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Still in wonder about the lioness, a genet replaced the empty patch where she had been a few seconds before. The small spotted animal was hunting something - leaping through the grass in short bounds. It was not long before it chewed on something which we could not discern clearly. We traveled onwards, swallowed by darkness and magic that wove around us…a Fiery-necked nightjar, Thick-knees and lesser bush-babies, wildebeest shaking their heads at the light as to show their disapproval of being disturbed, another genet in a tree… And silence; the incredible stillness of the hour that covered the expanse of land as another year started to slip away…


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Unread postPosted: Sun Jan 27, 2008 8:33 pm 
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01-01-2008

Time to say goodbye

At first light we started to pack the car, relieved to have this task at hand. I woke at my normal Kruger time which is usually just before 4 am, and looked outside, through the branches of the Jackalberry tree silhouetted against the sky. It was completely and utterly silent; the only faint sound was that of my bewildered heart. I had asked under the stars to be granted never-ending thankfulness for 2008, but at that moment, as hard as I tried, thankfulness would not replace the deep sadness that ached in my being. I got up, thinking that once I busy myself, the emotion would be diluted, this pain was almost unbearable.

We slowly made our way on the white sandy road, and were greeted by the Mozambican nightjar as we passed the gates. We travelled back to Satara and from there to Skukuza where we would exit at Kruger gate. A few hours more in Kruger with enough time to absorb the very last drop of elixir to keep one’s soul nourished for a while.

I turned in at Elephant drinking hole to show Felis where I had a close-up and almost personal encounter with a leopard in June, secretly wishing that she would be there again... Less than half kilometer after turning back on the main road, we find a magnificent leopard, on top of a termite mound that surrounds a tree. Perhaps it was the same leopard of June, a perfect feline with the most soulful eyes. A few minutes, an eternity of memories later, she sharpened her nails against the bark of the tree and leapt gracefully into the undergrowth to reclaim her privacy.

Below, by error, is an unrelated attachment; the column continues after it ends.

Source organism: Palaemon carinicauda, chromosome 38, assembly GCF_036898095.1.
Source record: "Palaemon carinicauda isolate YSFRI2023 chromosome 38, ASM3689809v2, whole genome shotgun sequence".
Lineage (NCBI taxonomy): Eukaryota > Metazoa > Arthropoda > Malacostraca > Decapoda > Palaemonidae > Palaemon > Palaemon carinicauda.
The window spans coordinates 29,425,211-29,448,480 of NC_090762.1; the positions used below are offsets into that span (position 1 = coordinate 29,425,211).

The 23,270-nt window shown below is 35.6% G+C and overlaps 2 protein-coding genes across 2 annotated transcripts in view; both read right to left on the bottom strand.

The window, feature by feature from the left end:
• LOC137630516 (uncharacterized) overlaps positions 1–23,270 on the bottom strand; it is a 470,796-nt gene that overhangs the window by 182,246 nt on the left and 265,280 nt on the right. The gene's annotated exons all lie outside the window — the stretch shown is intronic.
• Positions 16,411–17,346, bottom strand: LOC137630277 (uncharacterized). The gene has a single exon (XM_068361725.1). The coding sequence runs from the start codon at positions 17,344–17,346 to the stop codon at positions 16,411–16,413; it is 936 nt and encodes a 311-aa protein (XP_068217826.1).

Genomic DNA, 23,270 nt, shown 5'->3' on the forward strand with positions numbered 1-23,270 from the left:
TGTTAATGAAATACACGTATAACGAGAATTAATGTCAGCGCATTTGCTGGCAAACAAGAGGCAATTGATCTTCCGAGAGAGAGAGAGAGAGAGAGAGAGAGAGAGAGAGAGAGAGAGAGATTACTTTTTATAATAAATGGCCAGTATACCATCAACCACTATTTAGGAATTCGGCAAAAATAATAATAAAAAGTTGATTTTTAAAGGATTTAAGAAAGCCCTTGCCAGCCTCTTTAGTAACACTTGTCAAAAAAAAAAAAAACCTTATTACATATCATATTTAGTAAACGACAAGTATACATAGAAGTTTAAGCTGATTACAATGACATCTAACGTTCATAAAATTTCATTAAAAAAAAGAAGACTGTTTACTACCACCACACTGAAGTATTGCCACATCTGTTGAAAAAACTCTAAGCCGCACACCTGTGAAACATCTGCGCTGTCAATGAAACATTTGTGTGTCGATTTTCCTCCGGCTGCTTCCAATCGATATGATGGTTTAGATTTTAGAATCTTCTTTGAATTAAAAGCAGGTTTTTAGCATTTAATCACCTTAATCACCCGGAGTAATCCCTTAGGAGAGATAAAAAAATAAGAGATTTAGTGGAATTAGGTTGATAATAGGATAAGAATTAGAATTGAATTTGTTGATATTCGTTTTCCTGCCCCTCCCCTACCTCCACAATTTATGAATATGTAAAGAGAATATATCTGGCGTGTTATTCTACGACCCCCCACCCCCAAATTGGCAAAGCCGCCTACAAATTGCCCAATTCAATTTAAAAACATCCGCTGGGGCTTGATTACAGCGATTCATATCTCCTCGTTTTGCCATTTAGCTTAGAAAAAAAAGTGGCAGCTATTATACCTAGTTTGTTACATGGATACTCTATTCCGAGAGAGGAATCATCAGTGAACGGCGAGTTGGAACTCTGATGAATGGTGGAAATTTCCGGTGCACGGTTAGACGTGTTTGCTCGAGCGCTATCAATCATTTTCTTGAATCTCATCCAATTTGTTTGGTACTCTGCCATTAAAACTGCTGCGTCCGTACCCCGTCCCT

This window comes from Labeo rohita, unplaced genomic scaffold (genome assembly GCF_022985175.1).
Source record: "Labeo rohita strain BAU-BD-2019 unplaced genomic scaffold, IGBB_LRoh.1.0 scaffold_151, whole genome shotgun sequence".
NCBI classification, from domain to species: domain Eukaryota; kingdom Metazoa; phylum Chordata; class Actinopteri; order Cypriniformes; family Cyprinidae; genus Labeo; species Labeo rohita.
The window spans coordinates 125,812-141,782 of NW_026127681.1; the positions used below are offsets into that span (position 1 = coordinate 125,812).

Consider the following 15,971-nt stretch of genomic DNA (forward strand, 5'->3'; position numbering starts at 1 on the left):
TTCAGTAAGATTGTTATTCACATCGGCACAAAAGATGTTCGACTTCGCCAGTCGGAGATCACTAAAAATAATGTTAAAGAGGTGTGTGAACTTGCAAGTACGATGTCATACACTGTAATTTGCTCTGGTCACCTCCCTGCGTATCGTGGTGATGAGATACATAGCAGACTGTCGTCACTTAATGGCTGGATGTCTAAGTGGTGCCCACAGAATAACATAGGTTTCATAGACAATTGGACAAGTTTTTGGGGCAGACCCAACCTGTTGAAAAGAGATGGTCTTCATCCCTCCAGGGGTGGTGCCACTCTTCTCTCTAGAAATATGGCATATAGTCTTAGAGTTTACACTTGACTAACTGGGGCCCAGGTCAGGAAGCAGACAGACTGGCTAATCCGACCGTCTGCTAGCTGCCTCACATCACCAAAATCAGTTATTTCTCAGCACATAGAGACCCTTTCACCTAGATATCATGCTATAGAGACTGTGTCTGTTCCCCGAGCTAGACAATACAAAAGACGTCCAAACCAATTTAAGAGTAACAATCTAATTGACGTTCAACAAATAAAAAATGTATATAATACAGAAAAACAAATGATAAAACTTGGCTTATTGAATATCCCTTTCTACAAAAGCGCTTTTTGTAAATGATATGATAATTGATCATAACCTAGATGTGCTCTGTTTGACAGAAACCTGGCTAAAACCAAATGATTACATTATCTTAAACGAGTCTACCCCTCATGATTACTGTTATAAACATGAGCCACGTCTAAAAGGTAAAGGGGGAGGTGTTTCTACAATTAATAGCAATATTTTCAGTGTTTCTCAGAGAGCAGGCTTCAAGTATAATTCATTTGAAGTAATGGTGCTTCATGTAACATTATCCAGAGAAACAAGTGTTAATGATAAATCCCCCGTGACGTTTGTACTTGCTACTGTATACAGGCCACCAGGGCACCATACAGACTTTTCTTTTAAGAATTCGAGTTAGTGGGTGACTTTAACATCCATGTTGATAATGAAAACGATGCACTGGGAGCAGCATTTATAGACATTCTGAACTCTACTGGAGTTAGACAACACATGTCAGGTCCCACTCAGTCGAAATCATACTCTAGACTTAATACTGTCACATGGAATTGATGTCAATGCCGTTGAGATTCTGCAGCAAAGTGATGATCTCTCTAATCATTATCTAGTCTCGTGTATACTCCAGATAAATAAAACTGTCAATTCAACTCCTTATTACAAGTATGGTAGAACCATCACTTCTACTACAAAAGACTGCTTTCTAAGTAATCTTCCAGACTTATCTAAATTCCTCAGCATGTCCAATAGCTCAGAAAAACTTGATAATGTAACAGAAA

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As if this blessing was not enough, we were met by Sable antelope a few kilometers onward. Twice in one trip at two different locations! We were close to the H12 turn-off where we found them grazing on the side of the road, their dark pelts shiny as if they were freshly groomed.
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Our last stop was at Lake Panic. Perhaps apt, as by now, my heart started to beat wildly, like a trapped animal in a crush. Once in the hide, my thoughts calmed once more. An elderly gentleman with envious photographic equipment was snapping away in the corner and I followed his example. A Black crake and an Allen’s gallinule were having it out on the shallow end of the water. After the crake scampered off, the gallinule returned to its nest and disappeared from view.
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I am not sure how to define it , but this always happens the last minutes before leaving Kruger, perhaps a roughshod description of it would be insanity. Taking pictures of everything that comes into view, those last desperate attempts to remain, to linger, to not say goodbye to something that has become part of your soul, to not know the ache and yearning of its embrace in the long hours of night when this here becomes a dream…